Release Date: Apr 25, 2011
Record label: Big Flame
Genre(s): Pop/Rock, Alternative/Indie Rock, Alternative Pop/Rock
These guys are the sort of band that make people like me feel like the flimsy, useless hipsters we are. Solid, warm and human, critical sneers will bounce off them like a seven-stone skinny-jeaned rugby tackle off a bouncy castle. From name to business model (three years of hard live graft and writing) to influences (Cash, Springsteen, Dylan) they’re classicists to the core.Thing is, if you’re going to follow the lines of tradition so closely, you need a pretty bright individual spark to colour them in, if ‘familiar’ isn’t going to become ‘forgettable’.
There are two reasons music critics tend to talk about class. Firstly, it is typically January and regardless of the merits of the new British Sea Power album, it simply won’t fill that many column inches. Secondly, it gives the impression that we’re writing about something more important than popular culture. After all, even if The Vaccines do turn out to be a vital component of the next decade or so it will only be because they have written some pretty songs which got played lots on the radio.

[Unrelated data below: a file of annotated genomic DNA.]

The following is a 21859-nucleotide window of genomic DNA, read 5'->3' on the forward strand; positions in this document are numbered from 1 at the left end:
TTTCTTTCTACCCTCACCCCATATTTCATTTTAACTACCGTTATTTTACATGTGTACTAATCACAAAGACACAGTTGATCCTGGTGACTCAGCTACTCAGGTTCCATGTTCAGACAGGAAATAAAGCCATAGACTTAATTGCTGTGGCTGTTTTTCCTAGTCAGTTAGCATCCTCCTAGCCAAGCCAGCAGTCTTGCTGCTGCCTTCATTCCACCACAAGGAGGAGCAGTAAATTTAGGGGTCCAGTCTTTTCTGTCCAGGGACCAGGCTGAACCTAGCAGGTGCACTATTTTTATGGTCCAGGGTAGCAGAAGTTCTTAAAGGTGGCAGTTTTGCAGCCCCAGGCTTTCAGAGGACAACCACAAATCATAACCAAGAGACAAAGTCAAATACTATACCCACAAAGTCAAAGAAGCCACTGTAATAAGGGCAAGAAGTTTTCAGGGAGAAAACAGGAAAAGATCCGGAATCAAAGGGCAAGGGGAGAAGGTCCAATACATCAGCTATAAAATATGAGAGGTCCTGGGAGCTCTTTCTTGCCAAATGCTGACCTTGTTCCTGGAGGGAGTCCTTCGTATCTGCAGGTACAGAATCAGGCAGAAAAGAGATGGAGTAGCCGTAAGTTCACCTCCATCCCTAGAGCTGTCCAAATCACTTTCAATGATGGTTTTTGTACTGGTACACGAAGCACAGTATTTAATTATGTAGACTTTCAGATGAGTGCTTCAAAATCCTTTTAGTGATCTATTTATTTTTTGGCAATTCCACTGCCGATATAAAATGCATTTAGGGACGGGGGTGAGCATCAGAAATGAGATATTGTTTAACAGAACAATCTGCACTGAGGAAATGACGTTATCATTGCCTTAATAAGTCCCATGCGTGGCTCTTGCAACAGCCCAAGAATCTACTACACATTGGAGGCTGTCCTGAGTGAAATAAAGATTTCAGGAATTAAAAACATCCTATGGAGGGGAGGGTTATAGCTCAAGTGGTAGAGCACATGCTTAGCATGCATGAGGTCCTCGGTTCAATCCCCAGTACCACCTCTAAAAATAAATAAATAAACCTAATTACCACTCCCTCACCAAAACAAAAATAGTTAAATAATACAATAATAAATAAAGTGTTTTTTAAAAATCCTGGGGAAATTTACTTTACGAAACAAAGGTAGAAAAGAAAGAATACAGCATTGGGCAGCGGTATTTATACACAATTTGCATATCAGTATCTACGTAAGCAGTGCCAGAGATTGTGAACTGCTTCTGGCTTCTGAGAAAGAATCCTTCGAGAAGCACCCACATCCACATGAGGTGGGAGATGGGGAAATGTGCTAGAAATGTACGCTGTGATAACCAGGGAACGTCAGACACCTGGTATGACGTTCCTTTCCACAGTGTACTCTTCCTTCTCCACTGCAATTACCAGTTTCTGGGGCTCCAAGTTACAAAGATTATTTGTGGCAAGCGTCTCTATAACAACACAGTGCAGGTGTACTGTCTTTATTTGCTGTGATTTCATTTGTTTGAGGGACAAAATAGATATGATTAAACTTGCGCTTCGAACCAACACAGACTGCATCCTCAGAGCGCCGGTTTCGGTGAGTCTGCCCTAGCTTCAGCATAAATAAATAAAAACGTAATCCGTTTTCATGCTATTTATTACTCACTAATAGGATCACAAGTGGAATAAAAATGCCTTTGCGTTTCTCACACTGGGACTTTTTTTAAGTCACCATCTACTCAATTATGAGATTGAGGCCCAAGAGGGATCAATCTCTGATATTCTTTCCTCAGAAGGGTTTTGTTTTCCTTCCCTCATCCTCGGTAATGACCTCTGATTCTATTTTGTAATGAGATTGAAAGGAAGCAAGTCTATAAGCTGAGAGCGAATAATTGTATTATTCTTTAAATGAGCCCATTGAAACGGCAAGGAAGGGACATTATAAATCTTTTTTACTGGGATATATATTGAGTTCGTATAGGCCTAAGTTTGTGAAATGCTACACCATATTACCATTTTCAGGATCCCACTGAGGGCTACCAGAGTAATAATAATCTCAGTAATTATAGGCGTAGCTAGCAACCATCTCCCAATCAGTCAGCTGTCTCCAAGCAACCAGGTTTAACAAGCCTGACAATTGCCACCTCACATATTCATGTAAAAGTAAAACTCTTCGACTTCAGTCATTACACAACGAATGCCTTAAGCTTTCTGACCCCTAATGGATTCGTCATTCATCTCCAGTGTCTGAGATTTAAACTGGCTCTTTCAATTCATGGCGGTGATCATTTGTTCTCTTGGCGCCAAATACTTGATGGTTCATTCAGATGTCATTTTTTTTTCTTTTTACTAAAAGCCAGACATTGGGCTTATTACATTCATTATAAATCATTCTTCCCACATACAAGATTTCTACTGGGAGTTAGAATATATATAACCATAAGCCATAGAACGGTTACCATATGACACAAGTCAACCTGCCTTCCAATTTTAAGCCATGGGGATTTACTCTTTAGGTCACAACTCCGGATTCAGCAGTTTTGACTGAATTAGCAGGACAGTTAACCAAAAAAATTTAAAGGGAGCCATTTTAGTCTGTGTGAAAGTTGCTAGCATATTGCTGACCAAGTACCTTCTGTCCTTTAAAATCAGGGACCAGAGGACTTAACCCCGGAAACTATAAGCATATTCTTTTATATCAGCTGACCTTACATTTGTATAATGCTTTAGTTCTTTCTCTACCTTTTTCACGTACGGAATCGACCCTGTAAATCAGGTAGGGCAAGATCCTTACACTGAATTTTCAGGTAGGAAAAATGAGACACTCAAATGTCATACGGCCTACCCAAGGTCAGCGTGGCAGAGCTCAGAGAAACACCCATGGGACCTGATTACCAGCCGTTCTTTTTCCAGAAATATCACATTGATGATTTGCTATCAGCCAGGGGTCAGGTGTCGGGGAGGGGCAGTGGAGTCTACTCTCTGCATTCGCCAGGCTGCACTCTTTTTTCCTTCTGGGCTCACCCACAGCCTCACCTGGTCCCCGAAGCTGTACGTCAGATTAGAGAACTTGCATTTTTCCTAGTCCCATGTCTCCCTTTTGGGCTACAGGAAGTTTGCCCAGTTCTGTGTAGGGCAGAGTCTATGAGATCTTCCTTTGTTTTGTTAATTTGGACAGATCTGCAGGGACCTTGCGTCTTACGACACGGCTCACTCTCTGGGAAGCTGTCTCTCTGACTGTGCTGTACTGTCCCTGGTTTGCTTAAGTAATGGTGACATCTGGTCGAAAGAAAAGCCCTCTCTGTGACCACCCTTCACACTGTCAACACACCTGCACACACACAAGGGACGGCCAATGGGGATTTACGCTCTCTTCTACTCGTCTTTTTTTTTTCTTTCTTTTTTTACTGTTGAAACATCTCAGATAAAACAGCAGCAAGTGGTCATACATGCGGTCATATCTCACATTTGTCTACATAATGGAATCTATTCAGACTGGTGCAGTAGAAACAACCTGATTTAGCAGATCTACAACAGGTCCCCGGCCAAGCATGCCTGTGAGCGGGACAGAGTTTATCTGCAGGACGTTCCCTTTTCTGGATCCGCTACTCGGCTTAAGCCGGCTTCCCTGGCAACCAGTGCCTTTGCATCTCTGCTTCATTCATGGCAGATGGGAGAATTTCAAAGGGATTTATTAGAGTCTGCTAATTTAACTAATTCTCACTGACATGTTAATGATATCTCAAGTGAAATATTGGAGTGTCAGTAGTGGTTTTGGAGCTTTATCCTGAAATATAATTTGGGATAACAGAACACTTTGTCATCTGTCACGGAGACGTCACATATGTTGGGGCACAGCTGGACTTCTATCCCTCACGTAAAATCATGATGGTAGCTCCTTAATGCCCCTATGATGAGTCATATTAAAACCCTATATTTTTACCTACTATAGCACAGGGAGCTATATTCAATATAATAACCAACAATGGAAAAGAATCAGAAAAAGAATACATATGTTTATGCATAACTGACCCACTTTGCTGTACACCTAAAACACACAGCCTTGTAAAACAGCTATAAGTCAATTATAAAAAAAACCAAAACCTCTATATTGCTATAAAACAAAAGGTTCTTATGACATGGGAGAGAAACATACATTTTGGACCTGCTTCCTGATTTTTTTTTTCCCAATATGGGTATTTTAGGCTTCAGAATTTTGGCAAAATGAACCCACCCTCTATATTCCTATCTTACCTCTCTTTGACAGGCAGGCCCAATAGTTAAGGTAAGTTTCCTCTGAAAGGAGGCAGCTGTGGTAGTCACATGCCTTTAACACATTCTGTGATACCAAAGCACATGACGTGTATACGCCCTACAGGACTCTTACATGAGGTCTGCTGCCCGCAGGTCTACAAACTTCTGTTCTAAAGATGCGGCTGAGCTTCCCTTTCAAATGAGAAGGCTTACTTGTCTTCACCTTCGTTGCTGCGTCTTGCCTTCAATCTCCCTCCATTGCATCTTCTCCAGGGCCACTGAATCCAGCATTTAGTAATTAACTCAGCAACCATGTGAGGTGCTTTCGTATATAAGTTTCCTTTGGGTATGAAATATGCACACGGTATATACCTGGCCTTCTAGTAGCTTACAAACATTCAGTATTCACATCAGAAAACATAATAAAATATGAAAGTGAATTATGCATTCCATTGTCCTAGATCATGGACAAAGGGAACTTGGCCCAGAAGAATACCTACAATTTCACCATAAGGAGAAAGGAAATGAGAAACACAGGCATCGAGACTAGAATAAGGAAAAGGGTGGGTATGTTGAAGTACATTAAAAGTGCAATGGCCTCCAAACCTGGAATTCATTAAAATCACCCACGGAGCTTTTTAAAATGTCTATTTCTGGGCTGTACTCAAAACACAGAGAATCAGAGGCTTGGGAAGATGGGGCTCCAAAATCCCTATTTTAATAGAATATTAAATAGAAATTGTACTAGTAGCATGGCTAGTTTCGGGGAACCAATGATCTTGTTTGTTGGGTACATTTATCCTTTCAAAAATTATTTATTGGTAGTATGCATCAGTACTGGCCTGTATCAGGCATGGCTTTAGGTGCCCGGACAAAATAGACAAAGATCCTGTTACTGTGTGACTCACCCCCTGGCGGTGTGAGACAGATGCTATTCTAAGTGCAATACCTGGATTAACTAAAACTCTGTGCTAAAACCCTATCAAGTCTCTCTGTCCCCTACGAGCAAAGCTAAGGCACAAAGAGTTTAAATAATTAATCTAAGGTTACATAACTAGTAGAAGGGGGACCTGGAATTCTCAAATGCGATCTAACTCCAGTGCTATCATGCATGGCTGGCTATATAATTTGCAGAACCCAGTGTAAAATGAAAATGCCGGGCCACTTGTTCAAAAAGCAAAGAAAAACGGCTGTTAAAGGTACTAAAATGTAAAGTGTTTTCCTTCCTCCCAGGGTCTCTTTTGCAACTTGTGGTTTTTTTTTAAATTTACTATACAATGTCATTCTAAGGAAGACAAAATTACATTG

For better or worse, welcome to the new Mumford & Sons. Martin Aston 2011 NME’s description, "life-affirming graft rock", kicks off the press release for Young Rebel Set’s debut album, so presumably both label and band see it as a compliment, even if the word ‘graft’ suggests something workmanlike and forced. Actually, the blurb does make of a virtue of "three years schlepping across the country in the back of the van", as if this gave their songs a tension and authenticity that would otherwise be lacking.